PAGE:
Truskett v. Closser - 236 U.S. 223 (1915)
U.S. Supreme Court
Truskett v. Closser, 236 U.S. 223 (1915)
Truskett v. Closser
Argued January 28, 1915
Decided February 23, 1915
236 U.S. 223
The qualification "except as otherwise specifically provided by law," as used in § 6 of the Act of May 27, 1908, 35 Stat. 312, removing restrictions upon alienation of allotments to members of the Five Civilized Tribes, means federal, not state, law.
The Act of May 27, 1908, expressly provides that the probate courts of the State of Oklahoma shall have jurisdiction in regard to the disposition of property of minors of the Five Civilized Tribes, and that such jurisdiction shall be subject to the rules and regulations to be promulgated by the Secretary of the Interior.
The fact that the laws of the Territory of Oklahoma gave power to the courts to confer upon minors the rights of majority, and that the Enabling Act continued such laws did not preclude Congress from enacting the provisions of the Act of May 27, 1908, in regard to the disposition of allotments of members of the Five Civilized Tribes who were minors. Tiger v. Western Investment Co., 221 U. S. 286.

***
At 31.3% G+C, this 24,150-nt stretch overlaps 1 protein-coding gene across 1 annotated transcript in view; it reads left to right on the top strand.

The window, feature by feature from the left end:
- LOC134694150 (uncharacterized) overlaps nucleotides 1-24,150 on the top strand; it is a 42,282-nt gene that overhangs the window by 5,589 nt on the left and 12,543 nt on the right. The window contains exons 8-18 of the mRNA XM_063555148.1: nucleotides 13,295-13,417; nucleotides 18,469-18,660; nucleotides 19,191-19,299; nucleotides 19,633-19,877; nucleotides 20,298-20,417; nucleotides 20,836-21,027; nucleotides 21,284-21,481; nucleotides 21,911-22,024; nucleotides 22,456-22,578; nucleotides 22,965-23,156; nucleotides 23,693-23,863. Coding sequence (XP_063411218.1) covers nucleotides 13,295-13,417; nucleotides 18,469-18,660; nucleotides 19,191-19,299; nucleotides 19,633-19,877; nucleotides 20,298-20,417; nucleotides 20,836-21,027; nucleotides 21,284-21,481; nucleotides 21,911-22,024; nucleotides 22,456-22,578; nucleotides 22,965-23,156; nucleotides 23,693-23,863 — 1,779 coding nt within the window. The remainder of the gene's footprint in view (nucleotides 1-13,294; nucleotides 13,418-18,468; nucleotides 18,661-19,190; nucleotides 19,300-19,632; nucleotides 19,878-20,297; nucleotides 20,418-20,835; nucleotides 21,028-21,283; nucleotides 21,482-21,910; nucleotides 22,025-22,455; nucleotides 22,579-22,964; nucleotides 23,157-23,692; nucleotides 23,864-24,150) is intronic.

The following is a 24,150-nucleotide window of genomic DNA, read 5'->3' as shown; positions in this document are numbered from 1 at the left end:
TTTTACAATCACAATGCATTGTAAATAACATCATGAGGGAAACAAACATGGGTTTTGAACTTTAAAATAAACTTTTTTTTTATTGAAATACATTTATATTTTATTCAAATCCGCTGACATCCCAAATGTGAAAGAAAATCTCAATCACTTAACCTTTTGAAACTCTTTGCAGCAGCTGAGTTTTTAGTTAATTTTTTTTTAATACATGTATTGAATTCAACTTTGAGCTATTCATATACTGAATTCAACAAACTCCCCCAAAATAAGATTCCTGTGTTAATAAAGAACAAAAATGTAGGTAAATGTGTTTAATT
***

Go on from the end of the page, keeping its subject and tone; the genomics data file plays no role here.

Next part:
Courts in Oklahoma, both state and federal, having found that the provisions of the Act of May 27, 1908, in regard to disposition of allotments of minors of the Five Civilized Tribes dominated the provisions of state law in that respect, that construction has become a rule of property in the state, and this Court would be disposed to adopt it as such even if it doubted the construction placed by those courts upon that act, and held that the title under a lease made by a minor's guardian pursuant thereto was superior to that under a lease made by the minor during minority but after removal of disabilities by the state court.
198 F. 835 affirmed.
The facts, which involve the construction of the Act of May 27, 1908, defining restrictions on alienation of allotments by members of the Five Civilized Tribes, and the validity of gas and mining leases made by a member of the Cherokee Tribe, are stated in the opinion.